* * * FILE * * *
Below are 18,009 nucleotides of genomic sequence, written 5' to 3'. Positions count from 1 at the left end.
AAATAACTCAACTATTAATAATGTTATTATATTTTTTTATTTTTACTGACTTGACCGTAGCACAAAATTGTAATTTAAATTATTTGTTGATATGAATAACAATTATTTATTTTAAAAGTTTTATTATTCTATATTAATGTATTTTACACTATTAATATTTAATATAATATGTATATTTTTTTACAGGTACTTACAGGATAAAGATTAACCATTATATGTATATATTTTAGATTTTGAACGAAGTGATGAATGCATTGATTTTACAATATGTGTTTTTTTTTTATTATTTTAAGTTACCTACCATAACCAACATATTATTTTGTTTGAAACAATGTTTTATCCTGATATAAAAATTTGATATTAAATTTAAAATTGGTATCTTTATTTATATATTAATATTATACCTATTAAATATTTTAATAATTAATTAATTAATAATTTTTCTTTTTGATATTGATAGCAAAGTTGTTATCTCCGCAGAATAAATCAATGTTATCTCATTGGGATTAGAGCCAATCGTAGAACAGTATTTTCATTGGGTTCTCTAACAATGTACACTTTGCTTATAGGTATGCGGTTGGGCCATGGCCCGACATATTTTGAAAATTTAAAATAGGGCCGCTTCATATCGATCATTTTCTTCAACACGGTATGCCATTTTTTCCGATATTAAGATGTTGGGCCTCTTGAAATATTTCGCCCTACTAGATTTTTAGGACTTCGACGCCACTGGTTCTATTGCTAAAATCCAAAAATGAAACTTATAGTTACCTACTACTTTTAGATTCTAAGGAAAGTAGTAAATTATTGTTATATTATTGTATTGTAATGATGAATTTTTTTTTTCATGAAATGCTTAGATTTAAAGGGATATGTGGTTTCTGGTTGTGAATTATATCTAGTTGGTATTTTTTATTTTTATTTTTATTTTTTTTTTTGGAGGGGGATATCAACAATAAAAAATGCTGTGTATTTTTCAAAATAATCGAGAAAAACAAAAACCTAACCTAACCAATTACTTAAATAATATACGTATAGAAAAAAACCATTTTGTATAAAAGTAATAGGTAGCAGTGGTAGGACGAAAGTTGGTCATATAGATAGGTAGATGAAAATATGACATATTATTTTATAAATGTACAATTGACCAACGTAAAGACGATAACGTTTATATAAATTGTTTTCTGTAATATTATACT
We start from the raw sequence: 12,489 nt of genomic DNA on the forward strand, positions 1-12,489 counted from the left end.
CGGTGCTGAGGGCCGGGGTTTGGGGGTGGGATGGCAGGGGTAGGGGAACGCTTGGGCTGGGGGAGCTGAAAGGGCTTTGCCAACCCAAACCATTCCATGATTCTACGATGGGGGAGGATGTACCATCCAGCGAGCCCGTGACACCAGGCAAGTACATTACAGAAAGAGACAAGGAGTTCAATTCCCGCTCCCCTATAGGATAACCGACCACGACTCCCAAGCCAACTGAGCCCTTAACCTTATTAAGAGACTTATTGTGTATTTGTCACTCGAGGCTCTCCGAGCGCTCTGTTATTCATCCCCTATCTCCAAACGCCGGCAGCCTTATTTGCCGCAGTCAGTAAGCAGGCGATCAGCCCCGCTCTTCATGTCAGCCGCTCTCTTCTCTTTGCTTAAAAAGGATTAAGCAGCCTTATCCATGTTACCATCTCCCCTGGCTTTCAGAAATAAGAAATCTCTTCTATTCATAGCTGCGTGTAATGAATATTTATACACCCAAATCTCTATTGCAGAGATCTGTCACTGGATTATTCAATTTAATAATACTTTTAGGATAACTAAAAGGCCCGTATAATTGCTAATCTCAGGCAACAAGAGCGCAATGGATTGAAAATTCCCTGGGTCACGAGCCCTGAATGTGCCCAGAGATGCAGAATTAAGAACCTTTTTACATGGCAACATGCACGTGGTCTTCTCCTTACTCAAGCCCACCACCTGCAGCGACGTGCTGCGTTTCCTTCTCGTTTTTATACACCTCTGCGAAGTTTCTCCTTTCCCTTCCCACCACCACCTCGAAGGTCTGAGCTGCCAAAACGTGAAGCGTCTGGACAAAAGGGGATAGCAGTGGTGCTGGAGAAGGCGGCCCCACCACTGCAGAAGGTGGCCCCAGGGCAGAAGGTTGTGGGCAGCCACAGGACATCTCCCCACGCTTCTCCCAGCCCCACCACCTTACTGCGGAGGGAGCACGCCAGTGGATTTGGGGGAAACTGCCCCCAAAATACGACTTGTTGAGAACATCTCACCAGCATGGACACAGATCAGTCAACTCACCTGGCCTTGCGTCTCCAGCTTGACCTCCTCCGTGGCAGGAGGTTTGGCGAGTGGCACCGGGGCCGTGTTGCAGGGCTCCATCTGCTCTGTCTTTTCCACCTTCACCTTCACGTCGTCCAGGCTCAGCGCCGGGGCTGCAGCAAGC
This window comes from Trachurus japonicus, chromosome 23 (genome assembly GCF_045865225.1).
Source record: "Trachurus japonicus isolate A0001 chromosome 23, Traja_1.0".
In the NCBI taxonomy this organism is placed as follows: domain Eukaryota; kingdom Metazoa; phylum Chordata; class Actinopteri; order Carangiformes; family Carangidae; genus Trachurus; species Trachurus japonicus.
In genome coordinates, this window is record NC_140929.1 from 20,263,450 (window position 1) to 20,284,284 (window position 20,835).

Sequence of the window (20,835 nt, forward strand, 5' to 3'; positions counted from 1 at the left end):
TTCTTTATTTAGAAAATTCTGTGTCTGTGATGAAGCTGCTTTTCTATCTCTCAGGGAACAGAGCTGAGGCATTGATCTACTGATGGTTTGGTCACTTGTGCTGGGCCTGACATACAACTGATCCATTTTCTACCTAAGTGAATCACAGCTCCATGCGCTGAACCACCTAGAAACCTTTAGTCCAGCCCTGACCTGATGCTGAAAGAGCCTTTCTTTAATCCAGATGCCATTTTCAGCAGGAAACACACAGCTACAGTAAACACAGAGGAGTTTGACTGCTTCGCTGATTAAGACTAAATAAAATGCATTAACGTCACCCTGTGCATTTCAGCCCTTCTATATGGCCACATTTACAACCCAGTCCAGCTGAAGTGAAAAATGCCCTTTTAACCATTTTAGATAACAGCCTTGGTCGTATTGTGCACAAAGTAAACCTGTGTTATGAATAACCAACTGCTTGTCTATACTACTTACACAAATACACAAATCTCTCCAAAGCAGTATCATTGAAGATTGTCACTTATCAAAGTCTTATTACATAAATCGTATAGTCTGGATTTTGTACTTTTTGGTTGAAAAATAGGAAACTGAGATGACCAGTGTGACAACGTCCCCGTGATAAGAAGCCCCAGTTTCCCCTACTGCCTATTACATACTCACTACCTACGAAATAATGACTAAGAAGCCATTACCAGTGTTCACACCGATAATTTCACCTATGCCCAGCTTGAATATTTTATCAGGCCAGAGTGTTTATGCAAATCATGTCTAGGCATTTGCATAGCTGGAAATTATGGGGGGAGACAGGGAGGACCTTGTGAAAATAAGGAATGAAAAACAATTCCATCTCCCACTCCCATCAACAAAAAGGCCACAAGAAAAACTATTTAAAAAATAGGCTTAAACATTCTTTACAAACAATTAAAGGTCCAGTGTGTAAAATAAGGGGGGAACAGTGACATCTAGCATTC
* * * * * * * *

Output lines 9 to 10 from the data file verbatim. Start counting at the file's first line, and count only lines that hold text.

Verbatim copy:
Sequence of the window (20,835 nt, forward strand, 5' to 3'; positions counted from 1 at the left end):
TTCTTTATTTAGAAAATTCTGTGTCTGTGATGAAGCTGCTTTTCTATCTCTCAGGGAACAGAGCTGAGGCATTGATCTACTGATGGTTTGGTCACTTGTGCTGGGCCTGACATACAACTGATCCATTTTCTACCTAAGTGAATCACAGCTCCATGCGCTGAACCACCTAGAAACCTTTAGTCCAGCCCTGACCTGATGCTGAAAGAGCCTTTCTTTAATCCAGATGCCATTTTCAGCAGGAAACACACAGCTACAGTAAACACAGAGGAGTTTGACTGCTTCGCTGATTAAGACTAAATAAAATGCATTAACGTCACCCTGTGCATTTCAGCCCTTCTATATGGCCACATTTACAACCCAGTCCAGCTGAAGTGAAAAATGCCCTTTTAACCATTTTAGATAACAGCCTTGGTCGTATTGTGCACAAAGTAAACCTGTGTTATGAATAACCAACTGCTTGTCTATACTACTTACACAAATACACAAATCTCTCCAAAGCAGTATCATTGAAGATTGTCACTTATCAAAGTCTTATTACATAAATCGTATAGTCTGGATTTTGTACTTTTTGGTTGAAAAATAGGAAACTGAGATGACCAGTGTGACAACGTCCCCGTGATAAGAAGCCCCAGTTTCCCCTACTGCCTATTACATACTCACTACCTACGAAATAATGACTAAGAAGCCATTACCAGTGTTCACACCGATAATTTCACCTATGCCCAGCTTGAATATTTTATCAGGCCAGAGTGTTTATGCAAATCATGTCTAGGCATTTGCATAGCTGGAAATTATGGGGGGAGACAGGGAGGACCTTGTGAAAATAAGGAATGAAAAACAATTCCATCTCCCACTCCCATCAACAAAAAGGCCACAAGAAAAACTATTTAAAAAATAGGCTTAAACATTCTTTACAAACAATTAAAGGTCCAGTGTGTAAAATAAGGGGGGAACAGTGACATCTAGCATTC